Establishing Health and Happiness
Jonny Price shares tremendous benefit through making serious efforts to advance kosen-rufu.
Before our first daughter, Victoria, was born, my wife, Kimiko, and I found out that she would be born with a birth defect. It was our first big challenge as a young couple, but we utilized this opportunity to unite together and chant Nam-myoho-renge-kyo for the best outcome. Though she was born with a cleft lip and palate, and has endured many surgeries, Victoria has developed into a vibrant 14-year-old, who is passionate about music and life.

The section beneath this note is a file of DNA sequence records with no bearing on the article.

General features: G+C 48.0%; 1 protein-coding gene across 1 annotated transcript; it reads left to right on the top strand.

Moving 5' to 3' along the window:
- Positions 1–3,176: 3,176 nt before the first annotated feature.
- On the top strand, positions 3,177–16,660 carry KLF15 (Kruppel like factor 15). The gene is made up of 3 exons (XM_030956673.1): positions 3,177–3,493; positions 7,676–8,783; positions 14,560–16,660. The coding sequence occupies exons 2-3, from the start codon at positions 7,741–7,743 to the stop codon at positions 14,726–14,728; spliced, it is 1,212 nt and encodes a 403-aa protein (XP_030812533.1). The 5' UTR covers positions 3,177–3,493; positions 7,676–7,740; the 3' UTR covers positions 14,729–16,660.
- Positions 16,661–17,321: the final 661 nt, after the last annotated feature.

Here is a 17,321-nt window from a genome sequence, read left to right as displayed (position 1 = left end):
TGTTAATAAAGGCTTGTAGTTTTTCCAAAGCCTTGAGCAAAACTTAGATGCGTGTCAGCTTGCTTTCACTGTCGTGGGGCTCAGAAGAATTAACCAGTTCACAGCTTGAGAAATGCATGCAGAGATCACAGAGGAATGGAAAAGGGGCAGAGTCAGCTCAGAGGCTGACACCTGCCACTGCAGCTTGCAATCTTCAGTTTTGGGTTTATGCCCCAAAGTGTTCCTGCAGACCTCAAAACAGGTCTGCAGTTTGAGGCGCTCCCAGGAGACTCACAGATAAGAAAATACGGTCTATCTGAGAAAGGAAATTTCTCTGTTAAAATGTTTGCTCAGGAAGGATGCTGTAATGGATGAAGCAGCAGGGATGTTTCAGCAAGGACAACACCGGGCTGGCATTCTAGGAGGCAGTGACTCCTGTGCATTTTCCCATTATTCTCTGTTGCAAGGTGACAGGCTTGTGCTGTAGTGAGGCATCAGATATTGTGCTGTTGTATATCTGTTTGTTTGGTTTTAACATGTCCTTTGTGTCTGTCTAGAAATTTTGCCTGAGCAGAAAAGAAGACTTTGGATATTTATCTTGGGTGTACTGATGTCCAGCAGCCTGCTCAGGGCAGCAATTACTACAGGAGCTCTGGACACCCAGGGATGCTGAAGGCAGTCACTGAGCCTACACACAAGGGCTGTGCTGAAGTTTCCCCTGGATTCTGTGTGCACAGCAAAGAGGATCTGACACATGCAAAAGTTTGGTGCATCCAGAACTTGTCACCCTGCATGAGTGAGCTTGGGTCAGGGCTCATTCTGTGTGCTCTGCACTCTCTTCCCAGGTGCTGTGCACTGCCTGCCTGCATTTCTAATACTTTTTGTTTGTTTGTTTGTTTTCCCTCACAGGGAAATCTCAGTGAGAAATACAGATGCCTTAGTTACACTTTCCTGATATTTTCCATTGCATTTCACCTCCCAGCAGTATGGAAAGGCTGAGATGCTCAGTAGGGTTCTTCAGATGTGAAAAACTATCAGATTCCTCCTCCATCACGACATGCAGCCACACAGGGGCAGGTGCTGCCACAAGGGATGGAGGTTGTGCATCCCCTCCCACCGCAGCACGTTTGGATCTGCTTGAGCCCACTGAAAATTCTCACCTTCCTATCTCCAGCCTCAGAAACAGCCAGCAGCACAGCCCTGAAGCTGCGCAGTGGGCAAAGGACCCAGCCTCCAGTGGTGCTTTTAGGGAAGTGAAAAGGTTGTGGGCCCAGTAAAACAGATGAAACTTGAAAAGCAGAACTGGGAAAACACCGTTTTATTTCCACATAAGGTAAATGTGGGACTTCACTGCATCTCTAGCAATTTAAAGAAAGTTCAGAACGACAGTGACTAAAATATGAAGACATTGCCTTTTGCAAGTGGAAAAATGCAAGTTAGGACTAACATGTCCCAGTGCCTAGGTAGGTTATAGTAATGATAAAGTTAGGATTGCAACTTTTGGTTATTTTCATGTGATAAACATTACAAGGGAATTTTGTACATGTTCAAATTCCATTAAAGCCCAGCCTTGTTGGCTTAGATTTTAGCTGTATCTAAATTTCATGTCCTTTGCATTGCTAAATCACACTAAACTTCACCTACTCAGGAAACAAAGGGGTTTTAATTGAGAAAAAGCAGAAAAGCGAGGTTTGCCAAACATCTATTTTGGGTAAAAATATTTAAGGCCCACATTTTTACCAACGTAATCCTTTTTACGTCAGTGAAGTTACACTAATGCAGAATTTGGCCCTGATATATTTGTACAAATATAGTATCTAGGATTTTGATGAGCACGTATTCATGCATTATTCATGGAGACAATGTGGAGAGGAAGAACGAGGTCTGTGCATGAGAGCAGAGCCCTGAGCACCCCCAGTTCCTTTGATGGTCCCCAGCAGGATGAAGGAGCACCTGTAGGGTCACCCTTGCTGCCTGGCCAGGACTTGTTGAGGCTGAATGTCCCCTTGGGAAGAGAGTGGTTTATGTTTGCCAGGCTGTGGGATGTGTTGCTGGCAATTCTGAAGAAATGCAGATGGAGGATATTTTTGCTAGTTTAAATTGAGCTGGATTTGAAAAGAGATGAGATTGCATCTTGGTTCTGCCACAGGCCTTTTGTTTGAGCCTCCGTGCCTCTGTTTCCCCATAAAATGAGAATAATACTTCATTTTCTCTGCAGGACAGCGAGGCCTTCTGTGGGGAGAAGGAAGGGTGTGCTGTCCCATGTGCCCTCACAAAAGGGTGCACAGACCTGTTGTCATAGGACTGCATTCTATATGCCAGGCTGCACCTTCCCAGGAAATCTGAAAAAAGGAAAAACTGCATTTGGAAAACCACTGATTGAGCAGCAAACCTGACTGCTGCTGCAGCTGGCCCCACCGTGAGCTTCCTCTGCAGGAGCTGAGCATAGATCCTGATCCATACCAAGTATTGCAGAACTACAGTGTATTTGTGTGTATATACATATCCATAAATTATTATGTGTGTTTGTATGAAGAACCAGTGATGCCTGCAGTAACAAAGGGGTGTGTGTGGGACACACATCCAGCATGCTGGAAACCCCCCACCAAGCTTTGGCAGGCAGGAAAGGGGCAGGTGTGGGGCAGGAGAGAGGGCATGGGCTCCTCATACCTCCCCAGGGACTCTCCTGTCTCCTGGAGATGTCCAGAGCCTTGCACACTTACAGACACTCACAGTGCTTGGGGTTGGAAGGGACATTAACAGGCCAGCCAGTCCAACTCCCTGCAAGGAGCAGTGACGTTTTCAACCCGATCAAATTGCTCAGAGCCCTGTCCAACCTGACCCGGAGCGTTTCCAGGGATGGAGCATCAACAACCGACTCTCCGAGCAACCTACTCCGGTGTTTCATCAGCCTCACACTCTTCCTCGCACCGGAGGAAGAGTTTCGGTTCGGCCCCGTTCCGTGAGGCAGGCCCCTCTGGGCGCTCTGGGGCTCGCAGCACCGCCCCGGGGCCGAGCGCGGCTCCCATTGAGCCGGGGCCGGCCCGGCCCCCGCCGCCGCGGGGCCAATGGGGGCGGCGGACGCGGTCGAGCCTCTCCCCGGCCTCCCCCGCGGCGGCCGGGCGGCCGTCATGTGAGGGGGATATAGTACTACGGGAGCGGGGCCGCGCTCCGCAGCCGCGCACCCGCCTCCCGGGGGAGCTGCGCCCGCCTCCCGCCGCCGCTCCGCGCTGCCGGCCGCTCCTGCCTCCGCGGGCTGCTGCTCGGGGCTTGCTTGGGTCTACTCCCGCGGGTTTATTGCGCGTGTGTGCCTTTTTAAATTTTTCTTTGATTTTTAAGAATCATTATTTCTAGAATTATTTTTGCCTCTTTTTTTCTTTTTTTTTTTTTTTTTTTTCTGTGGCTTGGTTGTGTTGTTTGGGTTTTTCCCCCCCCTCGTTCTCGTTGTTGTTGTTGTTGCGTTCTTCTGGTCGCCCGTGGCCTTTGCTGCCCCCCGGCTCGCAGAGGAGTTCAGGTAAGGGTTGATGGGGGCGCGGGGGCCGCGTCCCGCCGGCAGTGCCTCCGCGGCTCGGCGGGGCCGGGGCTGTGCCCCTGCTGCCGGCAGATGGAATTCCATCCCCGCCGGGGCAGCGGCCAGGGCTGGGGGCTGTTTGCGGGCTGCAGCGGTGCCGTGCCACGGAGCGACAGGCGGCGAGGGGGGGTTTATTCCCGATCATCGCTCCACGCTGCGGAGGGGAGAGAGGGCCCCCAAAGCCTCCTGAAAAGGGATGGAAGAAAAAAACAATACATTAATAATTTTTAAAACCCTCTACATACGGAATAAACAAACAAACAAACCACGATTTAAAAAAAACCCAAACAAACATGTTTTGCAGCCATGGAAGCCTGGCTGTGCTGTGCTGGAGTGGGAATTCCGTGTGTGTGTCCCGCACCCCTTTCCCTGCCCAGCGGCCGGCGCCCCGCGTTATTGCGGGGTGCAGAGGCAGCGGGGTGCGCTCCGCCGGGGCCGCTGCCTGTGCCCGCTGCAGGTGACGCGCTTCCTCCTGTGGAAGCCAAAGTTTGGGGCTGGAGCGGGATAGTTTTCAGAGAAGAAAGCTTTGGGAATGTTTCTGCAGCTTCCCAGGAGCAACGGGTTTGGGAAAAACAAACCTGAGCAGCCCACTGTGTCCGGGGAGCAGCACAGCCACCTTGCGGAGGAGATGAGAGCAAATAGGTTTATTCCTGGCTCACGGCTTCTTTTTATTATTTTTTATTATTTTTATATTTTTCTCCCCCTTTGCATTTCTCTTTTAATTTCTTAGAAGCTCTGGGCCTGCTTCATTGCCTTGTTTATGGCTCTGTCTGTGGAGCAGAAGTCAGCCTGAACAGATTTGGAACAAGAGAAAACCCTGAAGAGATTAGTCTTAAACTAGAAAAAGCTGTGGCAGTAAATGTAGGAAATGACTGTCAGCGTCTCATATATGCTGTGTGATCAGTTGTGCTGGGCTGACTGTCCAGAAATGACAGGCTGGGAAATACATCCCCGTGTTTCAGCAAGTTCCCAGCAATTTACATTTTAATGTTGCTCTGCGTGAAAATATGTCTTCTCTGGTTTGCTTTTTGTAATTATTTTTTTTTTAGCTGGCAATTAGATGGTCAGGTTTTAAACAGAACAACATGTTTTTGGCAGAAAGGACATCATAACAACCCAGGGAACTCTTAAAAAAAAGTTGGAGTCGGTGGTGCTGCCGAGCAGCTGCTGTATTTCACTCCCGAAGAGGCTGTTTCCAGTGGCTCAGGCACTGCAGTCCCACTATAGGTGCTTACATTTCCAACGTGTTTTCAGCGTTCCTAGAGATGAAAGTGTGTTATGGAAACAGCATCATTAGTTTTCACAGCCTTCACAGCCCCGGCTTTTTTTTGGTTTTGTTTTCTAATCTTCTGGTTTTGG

When she was 12, she also battled a life-changing cancer scare through which she determined to share Nichiren Buddhism with her friends. As a result, one of her friends joined the SGI! Soon after, we were informed there was no cancer.
We have overcome so many health issues as a family. Today, in addition to Victoria, Kimiko and I have three wonderful children: Kenichi (12), Alexis (11) and Naomi (7).
Our biggest health challenge, however, came when Naomi was 21 days old. We rushed her to the hospital due to a high fever and breathing complications. Our whole lives changed from that day.
Naomi was diagnosed with bacterial meningitis, which had attacked her so severely that over 75 percent of her brain was dead. Doctors said that she would never be able to walk, move, eat, breathe, see or hear. If she lived through this ordeal, they said, it would take months if not years for her to leave the hospital. We were devastated. My wife and I were at a loss about what to do.